This is where the researcher pools the data from lots of previous studies and then performs statistical analysis on all of it to see what the effect is. This is good for looking at large amounts of data but it is so complicated errors can creep in. There may have been errors in the previous studies that are then carried over into the new study. This method is good for looking at trends in society such as has anxiety increased over time. The bad news is that it probably has. The Twenge study (2000) did this and found that anxiety has increased a huge amount since the 1950s. Twenge also compared anxiety levels with social statistics and found that anxiety levels increased along with environmental factors such as low social connectedness and social threat levels. Lonely people living in high crime areas are more likely to have high anxiety levels.
Yet again there could be a problem with the reliability of the evidence due to the possibility of errors in the original studies used for the meta-analysis.
Looking to the Future
A more recent movement in research has criticised all these approaches as having too much power inequality. The researchers are in control. Transformative research approaches want to redress this balance and give more power to the individual. The person with anxiety can collaborate with the researcher to set up the study.
Yes that’s power to you, the individual.
All of this doesn’t mean that anxiety research has all been wrong up to now. If the researcher has tried hard to minimise the risk of errors and performed the study rigorously the evidence can be useful. Both Twenge (2000) and Brown (1992) provide reasonably good evidence to suggest that anxiety can be linked to social factors.
This can be really empowering for people with anxiety symptoms. Think about the factors in your life which could be causing your anxiety symptoms. Maybe work with a collaborative, sensitive, empathetic therapist to resolve them.
Hypnotherapy can be a successful treatment for anxiety. The trance state is deeply relaxing. The client can be taught relaxation techniques and discover the origin of their anxiety.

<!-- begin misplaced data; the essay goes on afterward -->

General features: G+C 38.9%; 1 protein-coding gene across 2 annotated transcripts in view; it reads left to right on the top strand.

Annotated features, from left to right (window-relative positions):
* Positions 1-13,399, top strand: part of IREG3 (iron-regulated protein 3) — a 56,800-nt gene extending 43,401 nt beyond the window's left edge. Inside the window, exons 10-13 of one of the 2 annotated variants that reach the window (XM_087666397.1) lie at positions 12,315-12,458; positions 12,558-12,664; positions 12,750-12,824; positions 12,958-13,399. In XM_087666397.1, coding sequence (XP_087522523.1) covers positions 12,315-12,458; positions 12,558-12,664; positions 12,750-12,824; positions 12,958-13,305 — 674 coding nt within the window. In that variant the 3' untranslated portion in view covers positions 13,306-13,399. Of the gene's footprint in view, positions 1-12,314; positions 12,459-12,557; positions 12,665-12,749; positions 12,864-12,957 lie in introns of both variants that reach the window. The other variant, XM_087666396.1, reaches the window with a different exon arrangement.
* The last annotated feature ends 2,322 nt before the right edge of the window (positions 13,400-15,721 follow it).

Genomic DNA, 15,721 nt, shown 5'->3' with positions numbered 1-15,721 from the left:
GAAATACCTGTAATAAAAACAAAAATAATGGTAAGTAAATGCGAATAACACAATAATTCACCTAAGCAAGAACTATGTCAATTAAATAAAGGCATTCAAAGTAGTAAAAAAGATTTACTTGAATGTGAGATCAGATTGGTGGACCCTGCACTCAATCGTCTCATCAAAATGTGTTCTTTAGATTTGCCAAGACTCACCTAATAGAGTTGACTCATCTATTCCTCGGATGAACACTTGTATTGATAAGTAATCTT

Borenstein, M. Hedges, L. Higgins, J. andRothstein, H. (2009) ‘Introduction to Meta-Analysis’, John Wiley and Sons, Ltd (Online) DOI: 10.1002/9780470743386 (Accessed 24thNov 2017)
(Brown, G. Lemyre, L. andBifulco A.1992). ‘Social Factors and Recovery from Anxiety and Depressive Disorders A test of specificity’, British Journal of Psychiatry vol. 161 pp. 44-54 (Online)DOI:10.1192/bjp.161.1.44(Accessed 24thNov 2017)
(Charlton E. 2017) ‘What happens to your brain when anxiety attacks?’ (Online) Available at https://www.thecounsellorscafe.co.uk/single-post/2017/02/04/What-Happens-to-Your-Brain-When-Anxiety-Attacks(Accessed 27th Nov 2017)
(Hoskin, R. 2012) ‘The dangers of self-report’, (Online)Available at http://www.sciencebrainwaves.com/the-dangers-of-self-report/(Accessed 24thNov 2017)
(McLeod, S. A. 2014) ‘The interview method’ (Online) Available at www.simplypsychology.org/interviews.html(Accessed 24th Nov 2017)
(McManus S, Bebbington P, Jenkins R, Brugha T. (eds.) 2016) ‘Mental health andwellbeing in England: Adult Psychiatric Morbidity Survey 2014’. Leeds: NHS Digital. (Online) Available at https://digital.nhs.uk/catalogue/PUB21748 (Accessed 27thNov 2017)
(Noble, J. 2006) ‘Meta-analysis: Methods, strengths, weaknesses, and political uses’, Journal of Laboratory and Clinical Medicine Volume 147, Issue 1, Pages 7–20 (Online) DOI: http://dx.doi.org/10.1016/j.lab.2005.08.006(Accessed 24th Nov 2017)
The Open University (2017) DD801 Medicalising and Experiencing Anxiety and Worldviews and Transformative Enquiry (Online) Available at https://learn2.open.ac.uk/course/view.php? id=204962 (Accessed 24thNov 2017)
(Twenge, J. 2000) ‘The Age of Anxiety? Birth Cohort Change in Anxiety and Neuroticism 1952-1993’Journal of Personality and Social Psychology, 2000, Vol.79 (6), pp.1007-1021 (Online) DOI: 10.1037/0022-35188.8.131.527 (Accessed 24thNov 2017)